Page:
In the last few weeks there have been some spectacular hacking stories that have provided fantastic entertainment assuming you that you were not one of the victims.
The hacking of Ashley Maddison including the theft and public disclosure of the entire 33 million strong customer list and essentially all operational and company data and files is the most entertaining tech story this year.
This is the story that just keeps on giving.
Ashley Maddison is the site with the business model that encourages and facilitates cheating on your wife.
I use the term “cheat on your wife” loosely for two reasons, firstly its becoming pretty clear that only a small portion of the 33 million users were actually real females and the men were chasing ghosts.
Secondly a large % of the chat activity on the site was allegedly conducted by an Army of 77,000 Fembots who were programmed to make sort of meaningful conversation with the men.
I’m not sure this is what they meant in Startup school when they talk about scaling your business up.
The size and audacity of the deception and the fact that the bots were designed to speak different languages as well blows me away.
According to numerous analysts including veteran security expert John McAffee almost none of the men who used Ashley Maddison got laid.
Annalee Newitz, a reporter for Gizmodo, writing that there were “at most, about 12,000 of these profiles” that seemed to belong to women who were active on the site however she has since recanted on that claim but still maintains there is 77,00 Fembots .An updated version of the story has just released here.
I guess no one should be surprised that a website setup to encourage cheating on your husband or wife is also cheating on its customers in a pretty incredible way.
The biggest shock for the users was that a lot of them were paying to remove their account names from the database but Ashley Maddison didn’t actually delete the data.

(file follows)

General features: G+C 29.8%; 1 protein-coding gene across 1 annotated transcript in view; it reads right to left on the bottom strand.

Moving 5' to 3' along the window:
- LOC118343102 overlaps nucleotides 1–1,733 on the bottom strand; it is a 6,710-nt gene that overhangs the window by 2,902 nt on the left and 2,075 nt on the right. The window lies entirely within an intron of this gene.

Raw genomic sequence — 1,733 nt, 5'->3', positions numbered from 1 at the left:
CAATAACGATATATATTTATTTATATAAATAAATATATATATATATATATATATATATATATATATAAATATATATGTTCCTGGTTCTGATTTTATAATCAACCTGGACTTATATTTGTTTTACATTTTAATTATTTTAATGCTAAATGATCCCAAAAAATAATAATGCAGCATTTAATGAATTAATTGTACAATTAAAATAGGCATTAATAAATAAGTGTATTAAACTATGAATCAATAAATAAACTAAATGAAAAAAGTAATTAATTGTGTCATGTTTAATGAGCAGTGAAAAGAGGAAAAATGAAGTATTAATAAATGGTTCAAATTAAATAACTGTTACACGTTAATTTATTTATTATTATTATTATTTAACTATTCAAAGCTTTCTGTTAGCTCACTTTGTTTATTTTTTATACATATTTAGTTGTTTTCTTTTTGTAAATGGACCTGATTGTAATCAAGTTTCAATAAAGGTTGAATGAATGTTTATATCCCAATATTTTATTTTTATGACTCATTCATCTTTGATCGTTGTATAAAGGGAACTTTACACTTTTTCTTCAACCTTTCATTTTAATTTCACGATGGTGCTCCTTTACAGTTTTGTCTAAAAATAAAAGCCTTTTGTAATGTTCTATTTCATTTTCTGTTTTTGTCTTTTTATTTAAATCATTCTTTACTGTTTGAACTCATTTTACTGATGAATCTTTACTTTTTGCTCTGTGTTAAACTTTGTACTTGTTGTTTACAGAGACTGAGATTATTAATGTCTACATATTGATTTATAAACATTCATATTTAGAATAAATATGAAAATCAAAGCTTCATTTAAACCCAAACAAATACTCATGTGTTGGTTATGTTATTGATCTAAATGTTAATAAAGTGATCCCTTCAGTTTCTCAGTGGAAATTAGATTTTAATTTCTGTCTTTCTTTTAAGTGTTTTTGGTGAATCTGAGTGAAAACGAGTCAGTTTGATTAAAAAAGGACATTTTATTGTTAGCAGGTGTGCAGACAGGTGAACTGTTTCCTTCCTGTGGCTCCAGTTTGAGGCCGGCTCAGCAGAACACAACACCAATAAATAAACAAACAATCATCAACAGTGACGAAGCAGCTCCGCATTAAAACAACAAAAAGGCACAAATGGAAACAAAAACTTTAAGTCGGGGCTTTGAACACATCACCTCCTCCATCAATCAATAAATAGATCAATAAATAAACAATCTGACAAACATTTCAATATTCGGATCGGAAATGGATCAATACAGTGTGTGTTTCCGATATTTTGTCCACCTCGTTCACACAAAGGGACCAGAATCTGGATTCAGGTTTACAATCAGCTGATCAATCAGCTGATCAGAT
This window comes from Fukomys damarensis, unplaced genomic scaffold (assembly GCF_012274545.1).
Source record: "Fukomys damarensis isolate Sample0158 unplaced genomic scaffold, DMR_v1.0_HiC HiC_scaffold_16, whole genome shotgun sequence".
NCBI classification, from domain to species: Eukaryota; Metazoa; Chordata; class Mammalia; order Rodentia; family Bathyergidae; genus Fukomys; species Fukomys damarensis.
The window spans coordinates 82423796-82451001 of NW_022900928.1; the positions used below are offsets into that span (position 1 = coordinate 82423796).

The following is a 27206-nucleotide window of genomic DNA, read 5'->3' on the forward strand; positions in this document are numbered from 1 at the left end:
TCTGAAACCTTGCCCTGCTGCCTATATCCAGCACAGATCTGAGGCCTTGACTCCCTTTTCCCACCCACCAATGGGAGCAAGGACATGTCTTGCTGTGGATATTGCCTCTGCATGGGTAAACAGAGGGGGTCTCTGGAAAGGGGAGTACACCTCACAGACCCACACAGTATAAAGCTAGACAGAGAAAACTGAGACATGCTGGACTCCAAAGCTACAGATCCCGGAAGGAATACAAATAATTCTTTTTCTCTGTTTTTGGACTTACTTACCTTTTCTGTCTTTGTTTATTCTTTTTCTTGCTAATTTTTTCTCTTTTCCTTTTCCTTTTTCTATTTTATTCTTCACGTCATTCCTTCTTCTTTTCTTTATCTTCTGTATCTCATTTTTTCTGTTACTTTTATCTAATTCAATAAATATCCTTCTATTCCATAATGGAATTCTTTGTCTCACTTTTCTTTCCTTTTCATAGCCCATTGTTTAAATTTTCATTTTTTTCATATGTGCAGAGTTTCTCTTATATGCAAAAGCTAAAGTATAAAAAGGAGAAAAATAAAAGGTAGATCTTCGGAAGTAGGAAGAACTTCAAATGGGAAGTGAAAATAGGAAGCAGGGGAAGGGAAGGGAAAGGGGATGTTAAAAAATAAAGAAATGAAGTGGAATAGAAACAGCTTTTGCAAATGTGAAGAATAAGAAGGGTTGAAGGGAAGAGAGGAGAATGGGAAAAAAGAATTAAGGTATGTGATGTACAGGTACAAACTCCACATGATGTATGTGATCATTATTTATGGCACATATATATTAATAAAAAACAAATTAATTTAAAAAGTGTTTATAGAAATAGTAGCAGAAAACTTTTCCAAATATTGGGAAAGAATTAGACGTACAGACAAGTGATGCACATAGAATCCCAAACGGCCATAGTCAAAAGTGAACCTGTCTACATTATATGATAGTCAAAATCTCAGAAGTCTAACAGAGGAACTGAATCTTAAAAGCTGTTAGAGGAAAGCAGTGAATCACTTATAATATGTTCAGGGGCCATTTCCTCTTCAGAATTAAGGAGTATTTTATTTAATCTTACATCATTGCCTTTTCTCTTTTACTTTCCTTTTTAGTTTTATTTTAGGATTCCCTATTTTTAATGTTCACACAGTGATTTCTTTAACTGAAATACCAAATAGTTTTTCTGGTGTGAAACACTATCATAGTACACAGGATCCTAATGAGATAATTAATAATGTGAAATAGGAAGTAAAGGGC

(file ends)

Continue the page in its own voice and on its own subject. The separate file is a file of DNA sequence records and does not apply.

According to John McAfee in a later article he makes the assessment that the Ashley Maddison Hack was performed by a sole female employee who had access to everything in the company and took the lot.
According to Ashley Madison they have had a massive signup rate since the hack got their startup global media attention for week so maybe the breach is working out for them.
Startups can learn a lot from this hack;
- Your data is just as likely to get hacked or stolen from inside as outside and the inside hack will probably be more damaging due to their internal access.
- No one in your startup aside from founders should have access to all company data (even that is questionable), no one should have the keys to the vault.
- Data, services, machines and applications should be partioned where possible and access provided to employees on a need to know basis only.
- You should assume you will get hacked at some point.
- Encryption should be the default setting for all data.
- Encrypt data in transit (SSL/TLS)
- Encrypt data at rest (individual files, databases, volumes or tables/fields)
- Encrypt via your application or via system level
- Minimise the data you collect to the barest essential fields. If you don’t collect unnecessary data you have reduced your risk when the inevitable hack occurs.
- Its worth considering solutions that enable some form of revocable data keys so if data gets into the wild the encryption key can be disabled.
- Force strong passwords
- Keep your systems patched and maintained
- Keep your portable devices locked and enable remote delete mode